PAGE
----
Ten Indian American Scientists Awarded for Contributions in Cancer Research
Upper panel (left to right) Dr. Mani Menon, Dr. Mahendra Bhandari, Dr. Rajvir Dahiya (President SAASRC); Dr, Dharam Paul Chauhan (Secretary SAASCR); Dr. Badrinath R. Konety, and Dr. Ravindra Majeti. Lower panel (left to right) Dr. Ashutosh Tewari, Dr. Renuka V Iyer, Dr. Girish C Shukla, Dr. Sharad S Singla, Dr. Amit K Verma, Dr. Manoj K Mishra.
India West Staff Reporter
NEW ORLEANS, LA – Ten Indian American scientists were honored for their outstanding contributions in cancer research by the Society of American Asian Scientists in Cancer Research (SAASCR) on April 10. SAASCR is a non-profit with more than 5000 members. All itsmembers are also members of American Association for Cancer Research. Dr. Rajvir Dahiya, President of SAASCR, presented the awards during the organization’s annual meeting held here, April 8-13. Dr. Dharam Paul Chauhan, secretary of SAASCR was also present.
Those who received the awards were:
Menon is a pioneering cancer surgeon whose body of work has helped to lay the foundation for modern robotic surgery. He serves as Professor and Chief of Strategy and Innovation in the Department of Urology, for the Mount Sinai Health System. He is also the Director of Education and Director of the Precision Prostatectomy Program in the Department of Urology at Icahn Mount Sinai and Center of Excellence for Prostate Cancer at The Tisch Cancer Institute. Having performed over 6,000 robotic prostatectomy surgeries, he is considered one of the foremost surgical innovators in the world. He has been a visiting professor at more than 50 institutions across the globe and his team has been involved in the establishment of more than 35 robotic surgery programs globally. He has published widely and in 2017, an exhibit titled Many Voices, One Nation at the Smithsonian National Museum of American History incorporates some of his personal effects. He graduated from JIPMER in Pondicherry and completed his residency in Urology at The Johns Hopkins Hospital.
He is the CEO of the “Vattikuti” Foundation. This is a non-profit organization that enables application of cutting-edge technologies to improve patient outcomes and in sourcing robotic technology developed in United States and then disseminating it across the globe, with special preference given to institutions and surgeons in India. He is also responsible for the assiduous mapping and coordination of research and neoteric techniques for further advancements in robotic surgery. For his efforts to bring robotic surgical programs to India, he has been one of the two medical professionals to be recognized at the Smithsonian Museum of American History in Washington DC under the “Many Voices One Nation” section, recognizing 500 years of the history of immigrants in India. He is recognized as a medical educator, innovator, kidney transplant surgeon and healthcare administrator. He received his MBBS from SMS Medical College, Jaipur, and his M. Ch in Urology is from CMC Vellore, Executive MBA from the University of Michigan, and a graduate degree in Biostatistics from the Harvard Extension School. He received the Padma Shri in 2000 from the Government of India.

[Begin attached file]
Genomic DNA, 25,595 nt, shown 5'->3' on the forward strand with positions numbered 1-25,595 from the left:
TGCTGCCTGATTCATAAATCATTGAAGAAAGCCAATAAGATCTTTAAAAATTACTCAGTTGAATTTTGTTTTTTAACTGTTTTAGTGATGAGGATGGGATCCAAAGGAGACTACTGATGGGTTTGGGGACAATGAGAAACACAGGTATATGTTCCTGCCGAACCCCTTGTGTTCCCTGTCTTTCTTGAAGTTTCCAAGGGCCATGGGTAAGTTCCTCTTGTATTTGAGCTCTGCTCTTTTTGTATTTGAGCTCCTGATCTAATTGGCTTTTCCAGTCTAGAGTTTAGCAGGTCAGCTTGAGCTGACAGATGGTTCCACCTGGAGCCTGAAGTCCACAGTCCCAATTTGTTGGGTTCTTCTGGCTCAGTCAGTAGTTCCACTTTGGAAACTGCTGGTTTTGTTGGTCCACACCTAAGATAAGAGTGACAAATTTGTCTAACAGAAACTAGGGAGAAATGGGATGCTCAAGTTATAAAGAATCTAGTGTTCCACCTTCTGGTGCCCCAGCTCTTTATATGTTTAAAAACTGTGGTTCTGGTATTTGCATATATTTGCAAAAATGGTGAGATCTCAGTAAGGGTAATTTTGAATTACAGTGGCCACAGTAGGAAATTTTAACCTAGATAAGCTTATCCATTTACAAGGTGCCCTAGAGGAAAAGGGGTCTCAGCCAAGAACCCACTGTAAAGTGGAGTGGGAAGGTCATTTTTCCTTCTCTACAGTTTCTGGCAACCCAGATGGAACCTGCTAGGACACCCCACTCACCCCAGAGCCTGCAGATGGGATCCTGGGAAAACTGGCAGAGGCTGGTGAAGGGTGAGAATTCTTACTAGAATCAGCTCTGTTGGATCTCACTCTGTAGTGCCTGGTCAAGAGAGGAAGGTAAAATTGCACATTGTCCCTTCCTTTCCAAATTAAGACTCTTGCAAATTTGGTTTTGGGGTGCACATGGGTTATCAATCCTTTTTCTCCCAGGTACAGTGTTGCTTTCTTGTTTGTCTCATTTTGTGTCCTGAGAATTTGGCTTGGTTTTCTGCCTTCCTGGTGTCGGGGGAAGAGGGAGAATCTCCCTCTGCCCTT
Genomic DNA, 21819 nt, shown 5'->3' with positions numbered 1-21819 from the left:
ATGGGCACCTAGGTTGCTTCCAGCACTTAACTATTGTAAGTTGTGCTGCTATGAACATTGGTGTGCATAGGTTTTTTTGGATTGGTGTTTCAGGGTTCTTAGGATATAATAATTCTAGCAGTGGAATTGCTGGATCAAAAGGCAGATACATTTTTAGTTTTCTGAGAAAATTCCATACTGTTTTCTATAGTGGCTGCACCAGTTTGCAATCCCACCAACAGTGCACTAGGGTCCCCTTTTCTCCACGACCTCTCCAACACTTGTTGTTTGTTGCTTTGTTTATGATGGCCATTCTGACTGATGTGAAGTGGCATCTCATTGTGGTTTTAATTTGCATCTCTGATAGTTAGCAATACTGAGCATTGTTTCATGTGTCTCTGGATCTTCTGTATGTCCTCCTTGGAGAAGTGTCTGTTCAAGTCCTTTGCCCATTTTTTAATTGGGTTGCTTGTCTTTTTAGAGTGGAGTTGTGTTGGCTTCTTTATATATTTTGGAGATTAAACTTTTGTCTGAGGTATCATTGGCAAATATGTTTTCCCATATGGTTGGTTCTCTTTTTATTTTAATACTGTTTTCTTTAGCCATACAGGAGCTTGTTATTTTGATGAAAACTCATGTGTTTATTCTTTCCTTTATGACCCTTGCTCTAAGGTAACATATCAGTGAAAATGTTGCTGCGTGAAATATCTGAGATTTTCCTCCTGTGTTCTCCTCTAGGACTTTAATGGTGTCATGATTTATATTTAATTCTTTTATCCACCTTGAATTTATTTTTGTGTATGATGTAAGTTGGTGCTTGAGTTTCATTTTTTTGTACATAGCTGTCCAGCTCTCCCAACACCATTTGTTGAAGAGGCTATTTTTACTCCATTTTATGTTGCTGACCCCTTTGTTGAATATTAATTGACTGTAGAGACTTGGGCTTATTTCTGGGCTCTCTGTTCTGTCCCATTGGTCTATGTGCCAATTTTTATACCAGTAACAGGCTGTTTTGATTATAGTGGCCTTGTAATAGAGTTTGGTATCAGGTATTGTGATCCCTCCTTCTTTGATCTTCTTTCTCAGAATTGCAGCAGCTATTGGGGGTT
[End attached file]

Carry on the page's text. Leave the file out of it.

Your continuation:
Badrinath R. Konety
He completed his residency, MBA, and American Foundation for Urologic Disease Research Scholar fellowship at the University of Pittsburgh. He completed his urologic oncology fellowship at Memorial Sloan Kettering Cancer Center. He is currently serving as the President, Allina Health Cancer Institute, Minneapolis, and Chief System Research Officer for Allina Health. He is a professor in the department of Urology at Rush Medical College and an Adjunct Professor of Urology at the University of Minnesota, where he held multiple leadership positions. An accomplished clinician, researcher, and scholar, he has authored or co-authored over 300 peer reviewed publications. He is a principal or co-investigator on grants funded through the Department of Defense, National Institutes of Health, American Geriatrics Society, and Center for Disease Control. His research work has focused on both basic science and outcomes/health services research. He has worked on developing new strategies for gene therapy using Ad5PSA and Ad5Trail for advanced prostate cancer with studies being translated from the lab to phase I clinical trials. He has also been involved in preclinical studies of novel chemotherapeutic agents for the prevention as well as inhibition of prostate cancer growth. He has also been involved in developing new markers for bladder cancer. He has been the co-lead and co-founder of CHAAMPS which is a national center conducting research on African American Men’s Health. He is also a collaborative investigator on RESTORE, a series of NIH funded studies on prostate cancer in sexual minority men.